Year C Proper 12: Teach us to pray

Jesus gave a couple of different words of advice to his disciples about prayer. In one, he tells his disciples to lock themselves behind closed doors in secret, to pray privately to God, and there is a place for that in each of our hearts. But here, too, he speaks aloud, invites his disciples to “us” and “we,” to share their prayer, to share his prayer, together. That is what we do on Sunday mornings.

It is not the silent prayer of our locked hearts, but it is not, either, the loud, showy prayer of the Pharisee. It is a tuning of our hearts and voices to one another, as the Body of Christ working in harmony, to lift our prayers to God with angels and archangels, with all the company of heaven, with the person standing next to us.

We don’t use the exact words that we read in this morning’s Gospel. Over time, we have become used to traditional forms, renderings of the prayer that Jesus taught us, which we can recite together anywhere, almost without thinking. Almost without thinking.

Sometimes, a change of translation: ancient to modern, musical to spoken, choral to plainsong, trips us up, and we are tempted to fall away.

It can be difficult to adjust the habits of a lifetime to the gathered community in the moment; but we are called by Jesus not only to pray in the privacy of our locked hearts, but to open our prayers to one another, “us” and “we.”

There are many ways to pray as Jesus taught his disciples, and each community has its own tradition, and if we visit one another, we may find ourselves straining to match our tone, our pace, the habits of our heart; but it is worth it to experience the Body of Christ in unity, in harmony, praying together.

So some of us have found it a stretch, this summer, to speak in contemporary language instead of borrowing the language of our ancestors to pray to God; but we are in good company, and we will find ourselves on familiar ground if we visit another church where this is the tradition.

The habits of our hearts will spring back into place as soon as we are behind locked doors, or as soon as the season changes and a new, or old setting presents itself as the prayer of the gathered community before God; we have lost nothing.

Jesus taught his disciples to pray, not in rhythmic lines, but in stark petitions to the God whom we trust to hear us.

Father, hallowed be your name.

In God we trust, and there is no other name that we dare elevate to the place of saviour, sustainer. We belong to God, every tribe and nation; we are called by the same name, creatures made in the image of God. IN the excitement and fear, in the rhetoric and threat, in the promises and the pageantry that flood our news feeds, let us remember whose name it is that we hallow, hold sacred, alone, and temper our hearts accordingly.

Your kingdom come.

Come to Kabul, to Munich, to Nice, to Baton Rouge, St Paul, Dallas, Orlando, Cleveland, and Euclid. Your kingdom come; the kingdom in which no weapon is raised, no death remains, but the light of your life leads us in paths of righteousness. Before any more grief, any more graphic fear grips us, let your kingdom come.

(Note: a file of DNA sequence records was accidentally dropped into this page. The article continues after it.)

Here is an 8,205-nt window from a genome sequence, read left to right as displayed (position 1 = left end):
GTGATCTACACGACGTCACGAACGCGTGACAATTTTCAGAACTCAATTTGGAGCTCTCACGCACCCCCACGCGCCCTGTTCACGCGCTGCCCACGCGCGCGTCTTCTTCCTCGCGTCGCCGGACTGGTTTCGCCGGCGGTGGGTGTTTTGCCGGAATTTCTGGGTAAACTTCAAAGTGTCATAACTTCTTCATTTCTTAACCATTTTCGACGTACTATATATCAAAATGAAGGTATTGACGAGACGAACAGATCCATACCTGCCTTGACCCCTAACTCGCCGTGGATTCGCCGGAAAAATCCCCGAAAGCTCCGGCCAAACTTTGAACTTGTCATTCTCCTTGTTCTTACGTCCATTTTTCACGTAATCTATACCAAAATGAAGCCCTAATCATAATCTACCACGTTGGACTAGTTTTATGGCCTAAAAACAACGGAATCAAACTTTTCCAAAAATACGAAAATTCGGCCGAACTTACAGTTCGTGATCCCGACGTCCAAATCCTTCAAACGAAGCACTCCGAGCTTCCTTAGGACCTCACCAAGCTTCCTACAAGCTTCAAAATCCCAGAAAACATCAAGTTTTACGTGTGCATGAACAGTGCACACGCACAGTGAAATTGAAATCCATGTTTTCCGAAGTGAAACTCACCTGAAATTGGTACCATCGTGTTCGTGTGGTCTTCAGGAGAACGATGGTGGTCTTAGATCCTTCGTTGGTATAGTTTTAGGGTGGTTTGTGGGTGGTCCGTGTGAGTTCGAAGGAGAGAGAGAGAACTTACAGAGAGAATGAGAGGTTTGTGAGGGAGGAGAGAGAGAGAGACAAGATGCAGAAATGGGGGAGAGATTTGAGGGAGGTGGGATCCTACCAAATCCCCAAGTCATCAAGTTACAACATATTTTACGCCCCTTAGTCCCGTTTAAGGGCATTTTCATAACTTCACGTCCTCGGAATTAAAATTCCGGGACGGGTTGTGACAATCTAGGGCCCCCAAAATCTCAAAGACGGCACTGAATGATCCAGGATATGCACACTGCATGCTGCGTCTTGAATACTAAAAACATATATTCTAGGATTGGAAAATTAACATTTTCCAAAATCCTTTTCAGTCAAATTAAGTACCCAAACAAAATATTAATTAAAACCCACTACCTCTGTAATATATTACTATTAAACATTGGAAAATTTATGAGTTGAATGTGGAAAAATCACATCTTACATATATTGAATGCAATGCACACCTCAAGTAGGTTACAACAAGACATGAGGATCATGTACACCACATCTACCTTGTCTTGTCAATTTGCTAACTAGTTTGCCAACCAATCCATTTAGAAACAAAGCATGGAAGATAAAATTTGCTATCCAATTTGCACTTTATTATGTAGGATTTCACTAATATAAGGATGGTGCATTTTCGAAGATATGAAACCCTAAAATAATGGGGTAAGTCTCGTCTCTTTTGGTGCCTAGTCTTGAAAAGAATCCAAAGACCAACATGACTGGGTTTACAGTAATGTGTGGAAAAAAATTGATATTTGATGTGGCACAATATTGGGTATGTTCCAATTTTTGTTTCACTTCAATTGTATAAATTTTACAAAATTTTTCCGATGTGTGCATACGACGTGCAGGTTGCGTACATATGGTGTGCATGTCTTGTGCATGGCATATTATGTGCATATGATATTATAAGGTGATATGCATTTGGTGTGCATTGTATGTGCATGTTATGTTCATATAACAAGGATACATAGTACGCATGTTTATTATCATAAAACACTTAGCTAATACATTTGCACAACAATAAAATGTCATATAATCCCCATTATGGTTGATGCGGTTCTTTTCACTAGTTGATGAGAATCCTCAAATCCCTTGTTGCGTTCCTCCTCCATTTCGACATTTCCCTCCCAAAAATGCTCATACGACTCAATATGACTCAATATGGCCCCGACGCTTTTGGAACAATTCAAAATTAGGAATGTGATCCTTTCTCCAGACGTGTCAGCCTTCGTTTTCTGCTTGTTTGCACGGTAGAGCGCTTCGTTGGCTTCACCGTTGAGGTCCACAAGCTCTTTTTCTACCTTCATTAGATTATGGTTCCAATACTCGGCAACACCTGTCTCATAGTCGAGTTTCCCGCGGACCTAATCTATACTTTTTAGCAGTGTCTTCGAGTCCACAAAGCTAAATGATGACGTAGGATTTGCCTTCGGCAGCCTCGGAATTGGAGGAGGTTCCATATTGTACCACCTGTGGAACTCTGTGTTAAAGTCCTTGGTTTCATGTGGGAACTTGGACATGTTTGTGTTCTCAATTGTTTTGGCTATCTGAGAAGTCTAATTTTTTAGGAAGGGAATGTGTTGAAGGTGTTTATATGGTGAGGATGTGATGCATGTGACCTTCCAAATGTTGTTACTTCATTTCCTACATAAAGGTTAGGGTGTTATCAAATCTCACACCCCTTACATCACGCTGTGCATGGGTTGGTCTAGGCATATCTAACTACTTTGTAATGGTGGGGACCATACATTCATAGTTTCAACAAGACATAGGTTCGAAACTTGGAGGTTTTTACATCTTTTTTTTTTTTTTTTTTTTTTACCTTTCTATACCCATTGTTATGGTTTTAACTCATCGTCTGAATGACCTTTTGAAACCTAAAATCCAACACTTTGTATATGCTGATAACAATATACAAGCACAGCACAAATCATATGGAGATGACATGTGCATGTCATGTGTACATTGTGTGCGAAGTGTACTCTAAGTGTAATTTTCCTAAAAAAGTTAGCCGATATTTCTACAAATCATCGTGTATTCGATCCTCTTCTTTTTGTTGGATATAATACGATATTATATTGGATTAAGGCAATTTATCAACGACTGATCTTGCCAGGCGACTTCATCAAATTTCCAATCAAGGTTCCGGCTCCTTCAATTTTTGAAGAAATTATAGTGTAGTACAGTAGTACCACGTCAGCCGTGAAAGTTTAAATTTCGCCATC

Give us each day our daily bread.

And let it be enough for us.

And forgive us our sins, for we ourselves forgive everyone indebted to us.

Or at least, we try. And if we cannot forgive other, how will we forgive ourselves? And if we will not forgive anyone, what do we say, that we know better than Jesus who is deserving of his blood, and sweat, and tears? No; but forgiveness sets us free, in the giving and in the receiving, and reminds us of our humility, and our own need for God’s grace and mercy, which is given ungrudgingly.

And do not bring us to the time of trial.

Last Sunday night, 200-300 young people gathered on Sims Park Beach for a party that they labelled, Stop the Violence. The Violence visited them. One young man is dead, a child is in the hospital. A juvenile is charged with aggravated murder before he has reached adulthood.

“Which of you, if your child asks for an egg, gives him a scorpion?” asks Jesus. And I’m afraid that we do, with our excess of guns and our tendency to play God with one another’s lives.

Do not bring us to the time of trial, because we just might fail. Instead, deliver us from evil.

Jesus does not add a doxology, but it is the cry of our unlocked, unleashed hearts. We know that in God alone our prayers are answered, and that there is power beyond ourselves that we can borrow, lean on. Those young people last weekend knew that they were strong together in their love, strong enough to bring a message to Stop the Violence. Earlier in the day, on a bridge in Cleveland, thousands gathered in silent prayer to hold our city in hope, in faith, in peace, drawing on something much larger than ourselves, something beyond our closed-door hearts.

Jesus does not add a doxology, but we do, to remind ourselves when it is hard to pray that there is power that we can borrow, lean on, to bring ourselves closer to that kingdom come, in which no evil is done. It is our hope, our faith, and our promise:

For thine is the kingdom, and the power, and the glory, for ever and ever. Amen.

About Rosalind C Hughes

Rosalind C Hughes is a priest and author living near the shores of Lake Erie. After growing up in England and Wales, and living briefly in Singapore, she is now settled in Ohio. She serves an Episcopal church just outside Cleveland. Rosalind is the author of A Family Like Mine: Biblical Stories of Love, Loss, and Longing , and Whom Shall I Fear? Urgent Questions for Christians in an Age of Violence, both from Upper Room Books. She loves the lake, misses the ocean, and is finally coming to terms with snow.
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